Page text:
Why Did God Subject the World to Futility?

Photo by Ken Gortowski

I want to focus on the following statements Paul made in his letter to the Romans:

“[T]he mind set on the flesh is hostile toward God; for it does not subject[i] itself to the law of God, for it is not even able to do so…. 

Romans 8:7

“[C]reation was subjected[ii] to futility[iii], not willingly, but because of Him who subjected it, in hope that the creation itself also will be set free ….”

Romans 8: 20-21

Life and death, the universe and all the “stuff” that is, ever was and ever will be are “in God’s hands”. That is another way of saying that God created everything. God is timeless and immaterial and has created all that is material out of nothing, including us.

But the material world, the world as we know it, is passing away (1 John 2:17), even from the moment it was created! That’s what science (the second law of thermodynamics) tells us also. The world has been has been “winding down” since the “Big Bang”.

Paul’s statement about the “futility” to which the world has been subjected suggests that futility is part of God’s ultimate plan, because it was done “in hope”.

If that doesn’t add up for you, I don’t think you are alone. I have been puzzling on it for awhile. What possibly could be the plan?

The trite response that “God’s ways are not our ways” falls short. We want to know, though perhaps it’s true that we may never completely understand. Still, I have some ideas that are informed by Scripture that I will try to lay out in this article.

The creation consists of time, space and matter – materiality. We intuit that God is not made of the same “stuff” as the creation He made because things don’t create themselves. Thus, we believe God is immaterial.

It seems elemental to conclude that a creation is less than its creator. We might call the greater-than quality of God compared to the creation He made perfection. God is the standard compared to which the creation is something less than perfect.

In that sense, it was part of God’s plan that we be not perfect. We could not be perfect, being merely material beings, unlike God, the supreme (immaterial) being.

This is the natural order of things. The natural world is our experience and existence in this life, and that is part of the plan as God intended. We are made of dust and will return to dust as the saying goes.

But God doesn’t intend that we remain in this material loop because His plan is for us to be like Him. He created us in His image,[iv] because He intended us to be like Him, but we aren’t like God in all respects, not the least of which is God’s immateriality and timelessness.

We are told that we are made of dust and will return to dust (Gen. 3:19), but that isn’t God’s ultimate plan for us. We are born of the material world; but God desires that we be born again… of the Spirit.[v]

From the beginning God determined that He would be a player in His own creation. John tells us that “the Word was with God” in the beginning, “and the Word was God”. (John 1:1-2) John tells us that all things were made through the Word, and “in him was life, and that life was the light of all mankind”. (John 1:3-4)

Then, John says that Word, that light, came into the world that He made. (John 1: 9-10) He came as a human being to human beings. Paul says it this way:

“[T]hough he was in the form of God, [He] did not count equality with God a thing to be grasped, but emptied himself, by taking the form of a servant, being born in the likeness of men. And being found in human form, he humbled himself by becoming obedient to the point of death, even death on a cross.”

Philippians 2:7-8

God emptied Himself of His glory, which is immaterial and not “of this world”, to become one of us.[vi] He subjected Himself to His own plan, and He died as a man as part of that plan. Why?

The short answer is: so that He could rise from the dead, in material (bodily) form and show us what He desired for us – that we would be born again and, eventually, exchange our perishable body for an imperishable one. (1 Cor. 15:42-49)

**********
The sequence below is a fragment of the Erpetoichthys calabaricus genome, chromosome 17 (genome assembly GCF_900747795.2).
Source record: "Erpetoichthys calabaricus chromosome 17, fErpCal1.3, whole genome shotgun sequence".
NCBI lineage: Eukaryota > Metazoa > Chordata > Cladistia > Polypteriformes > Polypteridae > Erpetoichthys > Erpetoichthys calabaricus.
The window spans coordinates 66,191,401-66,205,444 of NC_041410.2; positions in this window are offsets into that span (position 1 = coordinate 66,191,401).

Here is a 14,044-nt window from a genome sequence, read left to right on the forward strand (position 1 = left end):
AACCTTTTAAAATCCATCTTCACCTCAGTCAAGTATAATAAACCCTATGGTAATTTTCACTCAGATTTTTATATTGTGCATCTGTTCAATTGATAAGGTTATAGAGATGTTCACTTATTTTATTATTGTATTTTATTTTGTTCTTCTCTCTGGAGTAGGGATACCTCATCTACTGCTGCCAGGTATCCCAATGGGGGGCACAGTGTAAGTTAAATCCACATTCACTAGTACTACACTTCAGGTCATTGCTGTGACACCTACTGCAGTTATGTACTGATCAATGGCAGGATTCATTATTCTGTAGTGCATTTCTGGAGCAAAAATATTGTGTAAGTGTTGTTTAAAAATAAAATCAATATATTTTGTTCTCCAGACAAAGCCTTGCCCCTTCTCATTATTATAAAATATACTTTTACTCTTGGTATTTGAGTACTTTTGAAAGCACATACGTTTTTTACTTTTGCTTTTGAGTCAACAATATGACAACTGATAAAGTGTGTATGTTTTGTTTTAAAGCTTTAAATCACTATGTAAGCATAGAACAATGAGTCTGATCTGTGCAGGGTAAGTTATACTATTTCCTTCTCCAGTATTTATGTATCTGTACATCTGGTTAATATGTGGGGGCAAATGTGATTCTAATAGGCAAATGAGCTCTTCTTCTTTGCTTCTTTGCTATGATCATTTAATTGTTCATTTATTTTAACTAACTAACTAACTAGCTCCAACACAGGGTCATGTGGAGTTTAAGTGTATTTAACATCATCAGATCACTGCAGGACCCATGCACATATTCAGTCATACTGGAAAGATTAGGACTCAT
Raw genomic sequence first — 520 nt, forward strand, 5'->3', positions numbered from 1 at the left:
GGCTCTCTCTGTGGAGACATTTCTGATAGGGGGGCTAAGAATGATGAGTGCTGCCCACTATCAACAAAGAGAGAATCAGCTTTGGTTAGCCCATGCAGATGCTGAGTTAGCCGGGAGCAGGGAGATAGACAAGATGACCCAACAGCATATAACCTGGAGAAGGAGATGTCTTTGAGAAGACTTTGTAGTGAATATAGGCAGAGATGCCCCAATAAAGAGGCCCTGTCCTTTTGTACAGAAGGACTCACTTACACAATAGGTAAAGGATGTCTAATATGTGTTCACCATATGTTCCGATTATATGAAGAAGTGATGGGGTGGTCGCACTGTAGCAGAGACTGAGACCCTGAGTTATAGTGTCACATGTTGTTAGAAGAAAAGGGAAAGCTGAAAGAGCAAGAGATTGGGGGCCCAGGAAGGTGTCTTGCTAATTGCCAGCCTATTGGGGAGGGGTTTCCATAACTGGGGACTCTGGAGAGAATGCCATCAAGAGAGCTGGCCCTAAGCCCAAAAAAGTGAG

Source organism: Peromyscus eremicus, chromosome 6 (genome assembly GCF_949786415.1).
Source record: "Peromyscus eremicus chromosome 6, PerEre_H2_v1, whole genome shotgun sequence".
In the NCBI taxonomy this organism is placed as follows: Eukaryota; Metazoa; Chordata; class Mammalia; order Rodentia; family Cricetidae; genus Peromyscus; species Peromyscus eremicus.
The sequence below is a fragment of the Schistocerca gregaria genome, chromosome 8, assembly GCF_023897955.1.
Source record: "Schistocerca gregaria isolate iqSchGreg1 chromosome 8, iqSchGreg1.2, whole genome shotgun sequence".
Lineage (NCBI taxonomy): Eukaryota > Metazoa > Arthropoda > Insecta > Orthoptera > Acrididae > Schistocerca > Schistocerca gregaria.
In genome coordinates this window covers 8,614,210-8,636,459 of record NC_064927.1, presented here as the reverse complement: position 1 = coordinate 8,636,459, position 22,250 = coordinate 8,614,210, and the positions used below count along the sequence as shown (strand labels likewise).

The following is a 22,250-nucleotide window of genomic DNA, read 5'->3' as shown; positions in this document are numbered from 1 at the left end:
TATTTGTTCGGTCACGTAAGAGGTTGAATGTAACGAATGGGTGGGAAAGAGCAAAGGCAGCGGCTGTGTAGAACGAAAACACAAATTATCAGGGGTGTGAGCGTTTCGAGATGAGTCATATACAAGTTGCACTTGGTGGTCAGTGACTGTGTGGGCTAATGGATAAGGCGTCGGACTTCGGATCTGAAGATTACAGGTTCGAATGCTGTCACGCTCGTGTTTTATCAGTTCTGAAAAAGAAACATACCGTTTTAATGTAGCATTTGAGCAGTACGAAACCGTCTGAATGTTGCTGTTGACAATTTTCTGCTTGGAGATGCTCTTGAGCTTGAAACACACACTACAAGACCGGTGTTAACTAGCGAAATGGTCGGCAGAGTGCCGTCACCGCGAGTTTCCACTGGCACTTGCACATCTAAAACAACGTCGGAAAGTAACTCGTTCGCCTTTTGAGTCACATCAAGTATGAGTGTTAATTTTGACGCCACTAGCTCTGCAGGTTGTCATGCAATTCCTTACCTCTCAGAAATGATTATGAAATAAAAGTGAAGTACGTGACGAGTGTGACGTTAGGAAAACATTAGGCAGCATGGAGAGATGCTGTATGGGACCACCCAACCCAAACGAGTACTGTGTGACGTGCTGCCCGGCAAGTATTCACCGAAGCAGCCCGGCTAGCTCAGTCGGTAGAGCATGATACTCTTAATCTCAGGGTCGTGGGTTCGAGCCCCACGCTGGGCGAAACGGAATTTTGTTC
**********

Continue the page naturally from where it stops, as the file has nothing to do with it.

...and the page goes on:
We can’t be subject to (be part of) God’s ultimate plan as long as we are only material beings. Our material, natural, bodies cannot be like God if we remain only material bodies. This is not Gnostic ideology.[vii] These bodies are a gift, but there is a greater gift.

That greater gift is God’s Spirit… in us! If we are born again, born of the Spirit, we receive within us the Holy Spirt, the pledge or guaranty (2 Cor. 1:22) of that immaterial, imperishable “substance” that makes God greater than His creation.

Yet, we have that gift in earthen vessels, in “jars of clay”.[viii] God created these bodies with the ultimate intention that they would be filled with His Spirit, that we would “trade” these perishable bodies for imperishable ones.

We come to God to be filled with His Spirit, but we have to be born again, first. We can’t fill them with the “substance” of God’s Spirit; only He can do that.

This brings me to the point that God subjected the world to futility. But why?

The material universe is temporal. It didn’t always exist, and it won’t always exist (at least as we presently know it). The universe is subject to the 2nd law of thermodynamics, which means that the universe is winding down, energy is dissipating; it will eventually not be able to sustain the dynamic energy that currently sustains life on earth.

We wind down also as we age. That is part of the futility to which God subjected the universe. Thus, we eventually die of “old age” if we don’t die sooner of some other intervening force.

But God has a bigger plan for us. He has a bigger plan than life on earth as we know it.

God created us in His image (likeness), and He intends for us not just to be like him in some earthly (material) respects. He intends us to become like Him in more “heavenly” (immaterial) respects. He offers us to be born again of the same imperishable seed that is the substance of God that separates Him from His creation!

We don’t do this ourselves, but we must be willingly complicit with Him. We must subject ourselves to the plan.

Jesus is the first fruits of this new “creation”.[ix] God became flesh in a man named Jesus. In Jesus, the Spirit of God was married with man. God dwelt fully in the body of the man named Jesus,[x] and that man was the very image of the invisible God![xi]

Jesus demonstrated God’s love for us by dying for us. He demonstrated his plan for us by rising again from the dead in bodily form. We know we can trust Him because He died for us. We have confidence in the hope He gives us because He rose from the dead.

Being born of the Spirit is the beginning: it is the “first fruits” of what is to come[xii]; being born again is how we enter into God’s ultimate plan.